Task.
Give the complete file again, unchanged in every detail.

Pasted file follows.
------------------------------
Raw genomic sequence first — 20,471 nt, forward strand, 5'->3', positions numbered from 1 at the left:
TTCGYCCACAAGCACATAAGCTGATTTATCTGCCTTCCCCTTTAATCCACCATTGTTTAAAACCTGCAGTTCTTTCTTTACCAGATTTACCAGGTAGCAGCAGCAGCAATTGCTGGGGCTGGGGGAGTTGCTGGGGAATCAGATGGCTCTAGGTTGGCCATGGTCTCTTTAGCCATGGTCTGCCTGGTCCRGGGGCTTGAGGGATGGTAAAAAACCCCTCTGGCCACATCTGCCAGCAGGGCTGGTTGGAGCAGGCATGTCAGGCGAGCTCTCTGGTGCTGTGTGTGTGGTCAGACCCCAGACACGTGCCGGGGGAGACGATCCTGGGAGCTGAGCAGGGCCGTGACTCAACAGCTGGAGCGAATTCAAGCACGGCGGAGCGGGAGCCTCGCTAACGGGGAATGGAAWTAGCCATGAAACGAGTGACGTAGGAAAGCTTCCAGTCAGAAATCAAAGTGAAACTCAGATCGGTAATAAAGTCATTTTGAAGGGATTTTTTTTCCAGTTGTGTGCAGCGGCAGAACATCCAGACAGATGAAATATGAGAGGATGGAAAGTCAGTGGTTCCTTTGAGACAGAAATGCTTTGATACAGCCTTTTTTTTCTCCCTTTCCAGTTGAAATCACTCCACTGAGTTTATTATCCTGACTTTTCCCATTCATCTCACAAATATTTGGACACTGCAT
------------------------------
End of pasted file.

Raw genomic sequence first — 20,471 nt, forward strand, 5'->3', positions numbered from 1 at the left:
TTCGYCCACAAGCACATAAGCTGATTTATCTGCCTTCCCCTTTAATCCACCATTGTTTAAAACCTGCAGTTCTTTCTTTACCAGATTTACCAGGTAGCAGCAGCAGCAATTGCTGGGGCTGGGGGAGTTGCTGGGGAATCAGATGGCTCTAGGTTGGCCATGGTCTCTTTAGCCATGGTCTGCCTGGTCCRGGGGCTTGAGGGATGGTAAAAAACCCCTCTGGCCACATCTGCCAGCAGGGCTGGTTGGAGCAGGCATGTCAGGCGAGCTCTCTGGTGCTGTGTGTGTGGTCAGACCCCAGACACGTGCCGGGGGAGACGATCCTGGGAGCTGAGCAGGGCCGTGACTCAACAGCTGGAGCGAATTCAAGCACGGCGGAGCGGGAGCCTCGCTAACGGGGAATGGAAWTAGCCATGAAACGAGTGACGTAGGAAAGCTTCCAGTCAGAAATCAAAGTGAAACTCAGATCGGTAATAAAGTCATTTTGAAGGGATTTTTTTTCCAGTTGTGTGCAGCGGCAGAACATCCAGACAGATGAAATATGAGAGGATGGAAAGTCAGTGGTTCCTTTGAGACAGAAATGCTTTGATACAGCCTTTTTTTTCTCCCTTTCCAGTTGAAATCACTCCACTGAGTTTATTATCCTGACTTTTCCCATTCATCTCACAAATATTTGGACACTGCAT